"But if you call me Anne, please call me Anne with an ‘e.’"
Anne of Green Gables by Canadian author Lucy Maud Montgomery is one of the foremost timeles...more"But if you call me Anne, please call me Anne with an ‘e.’"
Anne of Green Gables by Canadian author Lucy Maud Montgomery is one of the foremost timeless, and ageless, classics of twentieth century literature, spanning effortlessly across decades and various age groups. While not her only work of fiction, this first installment of what would become known as the “Anne series” was undoubtedly her most notable.
What began as a serial for a Sunday school paper, quickly became one of the most-beloved children’s stories, and spurred an entire series, numerous side stories, as well as several movies, television series, and theater productions. The depth of this world that the author developed inside the fictional, small town of Avonlea, within her birthplace of Prince Edward Island, and the community within it, is so lush and rich, it is not long at all before you are transported into this world.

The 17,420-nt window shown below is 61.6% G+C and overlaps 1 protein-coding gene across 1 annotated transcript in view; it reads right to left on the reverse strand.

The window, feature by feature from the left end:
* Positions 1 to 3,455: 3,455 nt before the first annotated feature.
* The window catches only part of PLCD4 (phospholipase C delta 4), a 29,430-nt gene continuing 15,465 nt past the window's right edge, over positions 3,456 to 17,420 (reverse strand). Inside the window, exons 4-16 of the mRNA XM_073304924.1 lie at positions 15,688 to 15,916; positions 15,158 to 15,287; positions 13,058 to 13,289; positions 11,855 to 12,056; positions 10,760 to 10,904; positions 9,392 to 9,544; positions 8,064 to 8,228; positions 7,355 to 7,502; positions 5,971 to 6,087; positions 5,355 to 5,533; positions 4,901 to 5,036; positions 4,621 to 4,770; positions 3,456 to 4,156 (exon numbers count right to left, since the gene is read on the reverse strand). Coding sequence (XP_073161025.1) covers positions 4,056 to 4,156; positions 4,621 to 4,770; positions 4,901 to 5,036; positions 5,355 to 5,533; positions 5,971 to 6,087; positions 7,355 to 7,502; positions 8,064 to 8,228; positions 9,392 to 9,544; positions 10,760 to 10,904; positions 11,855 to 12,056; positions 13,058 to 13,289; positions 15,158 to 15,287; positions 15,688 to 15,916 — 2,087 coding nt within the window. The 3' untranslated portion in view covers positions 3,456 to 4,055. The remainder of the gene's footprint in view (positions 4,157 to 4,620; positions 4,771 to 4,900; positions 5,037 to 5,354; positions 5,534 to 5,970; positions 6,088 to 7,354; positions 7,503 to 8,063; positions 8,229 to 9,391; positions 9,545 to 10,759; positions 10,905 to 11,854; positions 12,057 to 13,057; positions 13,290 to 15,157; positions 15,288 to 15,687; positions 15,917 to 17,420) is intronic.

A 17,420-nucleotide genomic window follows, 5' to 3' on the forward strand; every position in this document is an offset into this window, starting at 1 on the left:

Based in the latter half of the 19th century, it chronicles the first five years of life in Avonlea for a young orphan named Anne Shirley. Eleven years old when the story opens, it is difficult to dislike this awkward and outspoken girl, who immediately endears to the heart. With her red hair and temper to match, which readers learn are the bane of her existence, as well as her talkative nature and an imagination that has consistently gotten her into a world of trouble, she has never truly fit in anywhere from the time she was three months old when both her parents suddenly died of typhoid fever.
Having read this novel for the first time as an adult, married with a child of my own, I was not expecting it to have the effect it did. To be able to relate to a young orphan of eleven at the age of twenty seemed unfathomable to me. However, from the very first page, I was drawn into this story, even without the immediate introduction of Anne herself.